An invasive underwater weed is spreading in a Central Texas lake popular with anglers, tangling boat propellers and threatening the fish.
The weed is hydrilla, an aquatic plant initially imported and sold as an aquarium plant in the 1950s that has become one of the world's most invasive plants. Fishing guide Bob Maindelle said its presence is at an all-time high in Stillhouse Hollow Lake, about 13 miles southeast of Killeen.
"So much hydrilla has now grown in Stillhouse that entire coves are now completely inaccessible to boating anglers because the matted vegetation entangles the propellers of both outboard engines and electric trolling motors, thus prohibiting access," Maindelle wrote recently in the Killeen Daily Herald.
In a 2004 report on hydrilla, the Texas Parks and Wildlife Department said aquatic plans can help provide a habitat for fish and waterfowl, but too many plants can overwhelm a body of water and make it hard for fish to survive.
"Thick mats of plants can impede water flow and boat traffic, clog water intakes for water and power plants, increase water loss from reservoirs, and lower dissolved oxygen levels by shading other plants and reducing photosynthesis. In extreme cases, overabundant plants can reduce the number of fish a lake can support," the TPWD wrote.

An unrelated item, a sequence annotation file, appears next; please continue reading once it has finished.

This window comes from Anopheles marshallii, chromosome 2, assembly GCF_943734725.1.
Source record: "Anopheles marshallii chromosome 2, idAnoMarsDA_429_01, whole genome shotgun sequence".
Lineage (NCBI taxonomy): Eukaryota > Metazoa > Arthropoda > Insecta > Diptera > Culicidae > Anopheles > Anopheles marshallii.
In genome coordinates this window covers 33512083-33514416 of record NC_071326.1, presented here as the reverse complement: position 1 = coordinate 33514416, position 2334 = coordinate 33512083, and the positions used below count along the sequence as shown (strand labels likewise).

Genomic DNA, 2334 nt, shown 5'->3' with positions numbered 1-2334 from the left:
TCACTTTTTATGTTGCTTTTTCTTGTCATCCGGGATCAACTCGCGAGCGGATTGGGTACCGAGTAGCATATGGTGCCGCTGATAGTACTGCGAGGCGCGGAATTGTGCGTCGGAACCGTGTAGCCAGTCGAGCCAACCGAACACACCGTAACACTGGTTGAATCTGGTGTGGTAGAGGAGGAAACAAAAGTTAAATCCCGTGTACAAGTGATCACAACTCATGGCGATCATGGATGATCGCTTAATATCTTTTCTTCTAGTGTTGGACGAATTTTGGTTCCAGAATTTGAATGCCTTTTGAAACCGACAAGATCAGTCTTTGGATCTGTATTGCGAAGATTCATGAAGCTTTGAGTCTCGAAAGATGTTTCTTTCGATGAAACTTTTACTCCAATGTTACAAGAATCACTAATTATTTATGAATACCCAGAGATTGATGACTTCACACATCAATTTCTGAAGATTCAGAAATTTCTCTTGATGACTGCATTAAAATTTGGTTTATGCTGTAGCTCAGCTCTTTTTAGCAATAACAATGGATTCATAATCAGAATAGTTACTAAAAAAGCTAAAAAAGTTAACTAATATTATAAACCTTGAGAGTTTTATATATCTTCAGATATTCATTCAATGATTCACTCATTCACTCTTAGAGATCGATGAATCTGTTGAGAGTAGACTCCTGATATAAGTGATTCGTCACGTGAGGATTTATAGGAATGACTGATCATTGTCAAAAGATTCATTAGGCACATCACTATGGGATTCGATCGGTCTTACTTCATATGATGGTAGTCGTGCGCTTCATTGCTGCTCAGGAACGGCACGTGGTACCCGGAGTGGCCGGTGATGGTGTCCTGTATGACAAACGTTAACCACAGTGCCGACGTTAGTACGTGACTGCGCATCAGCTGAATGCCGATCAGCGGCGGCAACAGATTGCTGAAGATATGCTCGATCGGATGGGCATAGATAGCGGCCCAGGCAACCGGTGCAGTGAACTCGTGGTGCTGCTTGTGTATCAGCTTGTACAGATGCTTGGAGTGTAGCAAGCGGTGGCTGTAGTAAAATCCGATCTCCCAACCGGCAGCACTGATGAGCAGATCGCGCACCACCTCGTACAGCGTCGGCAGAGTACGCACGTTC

The plants are spread by uncleaned boats and form thick mats on water surfaces, changing their pH levels, stripping them of oxygen, restricting native plant growth, blocking nutrients for aquatic animals, and hindering irrigation, recreation and water flow, according to the Texas Invasive Species Institute.
Furthermore, it can damage water quality and foster the growth of toxic blue-green algae. Such algae were linked to the recent sudden deaths of multiple dogs at nearby Belton Lake.